Jidoka is a term commonly used in lean manufacturing, and widely considered one of the pillars of the Toyota Production System, the other being Just in Time (JIT). However, while the word jidoka is often used to impress others, the ideas behind it are much less frequently found outside of Toyota. Maybe this is because so many people interpret jidoka differently. In this first post of a three post series on jidoka, we look at what jidoka actually is. Continue reading What Exactly Is Jidoka?
If you’re doing lean, you will encounter people telling you to do “5 Why” everywhere. And the method sounds simple, just ask “Why?” five times to find the root cause of a problem. However, there is a surprising amount of depth to this, as well as some pitfalls. Let me elaborate: Continue reading All About 5 Why
This post is the third in this series on how Toyota plans standard work. The first one was the production capacity sheet to define what capacity you have available. The second one was a standard work combination table to define when the operator is doing what. Finally, the third of the “famous three slips”, presented in this post, is a standard work layout sheet to help the layout and arrangement of the machines. Continue reading Toyota Standard Work – Part 3: Standard Work Layout
Toyota has a nifty way to plan the work of an operator using their standard work charts. In my last post I explained the production capacity sheet to define what capacity you have available. In this post we will talk about the second of the “famous three slips”, the standard work combination table to define when the operator is doing what. A subsequent post will show a standard work layout sheet. Continue reading Toyota Standard Work – Part 2: Standard Work Combination Table
Toyota is excellent with their standard work. They use a series of worksheets to simplify the creation of these standards. These are sometimes also know as the “famous 3 slips”. The first one is a production capacity sheet to define what capacity you have available. The second one is a standard work combination table to define when the operator is doing what. The third one is a standard work layout sheet to help with the layout and arrangement of the machines. While there are many different ways of doing this, I like the Toyota approach. Since this is a larger topic, I’ve broken it into multiple blog posts. Lets start with the Production Capacity sheet. Continue reading Toyota Standard Work – Part 1: Production Capacity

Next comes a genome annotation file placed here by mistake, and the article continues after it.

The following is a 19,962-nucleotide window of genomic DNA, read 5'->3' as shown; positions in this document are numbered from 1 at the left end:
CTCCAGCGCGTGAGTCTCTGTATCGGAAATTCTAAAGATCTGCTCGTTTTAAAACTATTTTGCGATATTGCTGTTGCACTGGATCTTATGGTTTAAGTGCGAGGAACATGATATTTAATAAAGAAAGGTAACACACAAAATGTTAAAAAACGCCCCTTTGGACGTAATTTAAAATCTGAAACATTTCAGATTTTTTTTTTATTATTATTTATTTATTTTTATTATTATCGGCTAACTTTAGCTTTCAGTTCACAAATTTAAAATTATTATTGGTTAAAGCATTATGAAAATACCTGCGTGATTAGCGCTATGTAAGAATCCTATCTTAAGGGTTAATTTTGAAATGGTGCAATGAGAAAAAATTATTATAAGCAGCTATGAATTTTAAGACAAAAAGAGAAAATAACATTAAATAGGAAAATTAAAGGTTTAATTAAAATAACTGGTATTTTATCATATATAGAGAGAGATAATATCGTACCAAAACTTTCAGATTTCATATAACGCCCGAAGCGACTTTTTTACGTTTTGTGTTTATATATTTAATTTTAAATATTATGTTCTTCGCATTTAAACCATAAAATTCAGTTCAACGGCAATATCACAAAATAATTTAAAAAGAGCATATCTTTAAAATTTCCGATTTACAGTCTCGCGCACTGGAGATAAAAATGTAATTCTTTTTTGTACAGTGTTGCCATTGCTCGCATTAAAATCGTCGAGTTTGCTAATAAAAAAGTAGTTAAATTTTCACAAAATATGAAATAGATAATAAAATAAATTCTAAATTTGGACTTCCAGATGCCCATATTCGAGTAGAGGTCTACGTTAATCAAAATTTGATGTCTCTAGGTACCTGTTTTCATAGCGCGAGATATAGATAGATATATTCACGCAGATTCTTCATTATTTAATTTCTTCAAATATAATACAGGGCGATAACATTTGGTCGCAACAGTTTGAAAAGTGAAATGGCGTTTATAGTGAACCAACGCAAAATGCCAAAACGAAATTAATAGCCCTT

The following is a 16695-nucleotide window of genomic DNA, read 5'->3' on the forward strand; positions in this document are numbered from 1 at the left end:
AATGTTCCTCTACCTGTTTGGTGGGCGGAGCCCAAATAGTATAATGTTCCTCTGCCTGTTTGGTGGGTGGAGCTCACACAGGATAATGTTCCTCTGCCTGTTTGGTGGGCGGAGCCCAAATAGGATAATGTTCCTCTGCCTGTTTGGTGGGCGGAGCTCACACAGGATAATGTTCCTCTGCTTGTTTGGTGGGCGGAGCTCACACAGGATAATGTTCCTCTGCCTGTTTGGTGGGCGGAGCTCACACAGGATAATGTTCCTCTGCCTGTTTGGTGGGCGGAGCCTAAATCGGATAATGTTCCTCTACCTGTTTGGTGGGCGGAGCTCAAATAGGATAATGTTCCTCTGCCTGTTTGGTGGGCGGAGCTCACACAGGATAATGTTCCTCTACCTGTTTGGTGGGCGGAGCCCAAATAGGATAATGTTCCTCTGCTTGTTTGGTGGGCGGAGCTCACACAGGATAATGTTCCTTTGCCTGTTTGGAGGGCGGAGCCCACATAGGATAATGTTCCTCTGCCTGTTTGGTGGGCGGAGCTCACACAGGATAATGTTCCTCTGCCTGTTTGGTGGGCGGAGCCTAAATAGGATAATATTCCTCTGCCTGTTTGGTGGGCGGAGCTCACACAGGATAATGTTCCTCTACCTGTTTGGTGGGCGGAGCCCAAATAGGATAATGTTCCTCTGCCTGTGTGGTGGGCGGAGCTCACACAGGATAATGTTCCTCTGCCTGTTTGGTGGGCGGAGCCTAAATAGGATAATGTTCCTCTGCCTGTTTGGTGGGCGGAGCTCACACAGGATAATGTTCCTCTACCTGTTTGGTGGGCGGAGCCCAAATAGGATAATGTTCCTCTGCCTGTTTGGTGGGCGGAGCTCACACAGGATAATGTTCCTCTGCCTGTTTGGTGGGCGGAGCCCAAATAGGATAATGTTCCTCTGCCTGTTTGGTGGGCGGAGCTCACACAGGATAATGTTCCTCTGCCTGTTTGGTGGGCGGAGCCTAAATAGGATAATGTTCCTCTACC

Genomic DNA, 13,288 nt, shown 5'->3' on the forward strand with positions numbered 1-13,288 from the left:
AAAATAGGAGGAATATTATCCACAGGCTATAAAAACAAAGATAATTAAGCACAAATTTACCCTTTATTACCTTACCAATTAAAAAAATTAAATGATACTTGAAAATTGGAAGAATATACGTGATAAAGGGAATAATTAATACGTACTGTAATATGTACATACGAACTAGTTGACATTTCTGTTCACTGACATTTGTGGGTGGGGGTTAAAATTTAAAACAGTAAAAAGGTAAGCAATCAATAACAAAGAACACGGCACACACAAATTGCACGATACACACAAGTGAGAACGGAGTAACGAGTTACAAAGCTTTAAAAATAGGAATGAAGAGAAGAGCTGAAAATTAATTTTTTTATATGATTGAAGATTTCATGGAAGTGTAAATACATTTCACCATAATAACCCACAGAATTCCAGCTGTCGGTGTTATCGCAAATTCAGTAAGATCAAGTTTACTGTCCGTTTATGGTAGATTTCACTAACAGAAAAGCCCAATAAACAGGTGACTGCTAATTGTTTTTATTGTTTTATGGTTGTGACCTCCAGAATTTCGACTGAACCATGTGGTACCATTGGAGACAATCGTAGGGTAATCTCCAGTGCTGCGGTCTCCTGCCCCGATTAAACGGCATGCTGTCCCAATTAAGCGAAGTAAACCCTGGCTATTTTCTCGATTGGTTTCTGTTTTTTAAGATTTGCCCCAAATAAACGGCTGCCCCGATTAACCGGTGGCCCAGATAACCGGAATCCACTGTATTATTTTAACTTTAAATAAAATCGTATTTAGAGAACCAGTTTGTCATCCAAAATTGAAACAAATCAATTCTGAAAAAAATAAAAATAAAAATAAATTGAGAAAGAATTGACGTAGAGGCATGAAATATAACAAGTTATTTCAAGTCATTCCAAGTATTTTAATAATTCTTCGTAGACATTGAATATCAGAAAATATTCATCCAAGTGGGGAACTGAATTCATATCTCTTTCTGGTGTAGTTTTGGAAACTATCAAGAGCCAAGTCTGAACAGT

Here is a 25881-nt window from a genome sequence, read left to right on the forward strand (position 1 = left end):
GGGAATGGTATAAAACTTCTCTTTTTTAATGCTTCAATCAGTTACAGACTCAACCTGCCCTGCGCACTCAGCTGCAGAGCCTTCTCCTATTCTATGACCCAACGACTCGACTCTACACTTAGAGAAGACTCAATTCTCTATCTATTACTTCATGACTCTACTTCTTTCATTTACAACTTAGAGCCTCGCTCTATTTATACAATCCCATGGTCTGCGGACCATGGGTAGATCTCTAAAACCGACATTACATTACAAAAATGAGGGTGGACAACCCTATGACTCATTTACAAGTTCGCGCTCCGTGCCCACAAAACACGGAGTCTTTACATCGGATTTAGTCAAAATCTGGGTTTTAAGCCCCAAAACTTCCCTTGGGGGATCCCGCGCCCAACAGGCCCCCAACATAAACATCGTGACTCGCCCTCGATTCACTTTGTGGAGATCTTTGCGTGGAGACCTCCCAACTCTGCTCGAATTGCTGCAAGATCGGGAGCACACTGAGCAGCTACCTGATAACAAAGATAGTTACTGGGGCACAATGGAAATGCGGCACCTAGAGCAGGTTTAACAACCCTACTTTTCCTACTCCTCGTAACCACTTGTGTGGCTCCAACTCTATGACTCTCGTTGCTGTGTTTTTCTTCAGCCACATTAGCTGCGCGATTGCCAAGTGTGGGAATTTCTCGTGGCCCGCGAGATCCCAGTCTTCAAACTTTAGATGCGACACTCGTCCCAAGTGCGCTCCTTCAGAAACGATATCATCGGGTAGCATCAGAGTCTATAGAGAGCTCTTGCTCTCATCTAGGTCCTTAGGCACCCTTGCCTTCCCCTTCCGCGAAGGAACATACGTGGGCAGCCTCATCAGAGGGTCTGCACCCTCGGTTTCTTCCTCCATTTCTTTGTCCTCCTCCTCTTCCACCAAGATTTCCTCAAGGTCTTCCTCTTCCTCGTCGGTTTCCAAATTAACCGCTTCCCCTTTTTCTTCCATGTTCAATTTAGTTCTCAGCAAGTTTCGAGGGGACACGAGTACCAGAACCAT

In my last post, I started to describe the factory tour at Omron Taiyo, where more than half of the employees are disabled. This post continues this interesting tour, also looks into the financial situation of their employees, and gives some suggestions for other companies. Continue reading Disabled Employees in Manufacturing – Omron Taiyo in Japan – Part 2
In every country, a part of the population has temporary or permanent disabilities that handicap their working ability. While in Japan, I was able to visit two factories of Omron Taiyo, in Kyoto and Beppu, where the majority of the employees have a disability. This was quite an enlightening experience for me, and I would like to share it with you. Due to the length of this post, I have split it into two parts. Continue reading Disabled Employees in Manufacturing – Omron Taiyo in Japan – Part 1
In lean manufacturing – or in fact, in any kind of production system – you have to solve problems. Depending on the problem, you may need a creative solution and have to access the wisdom of the crowd. For this I have a workshop structure that I frequently use for problems that have lots of different options. Let me show you my workshop structure with which I’ve had quite good results. Continue reading My Workshop Structure for Creative Problem Solving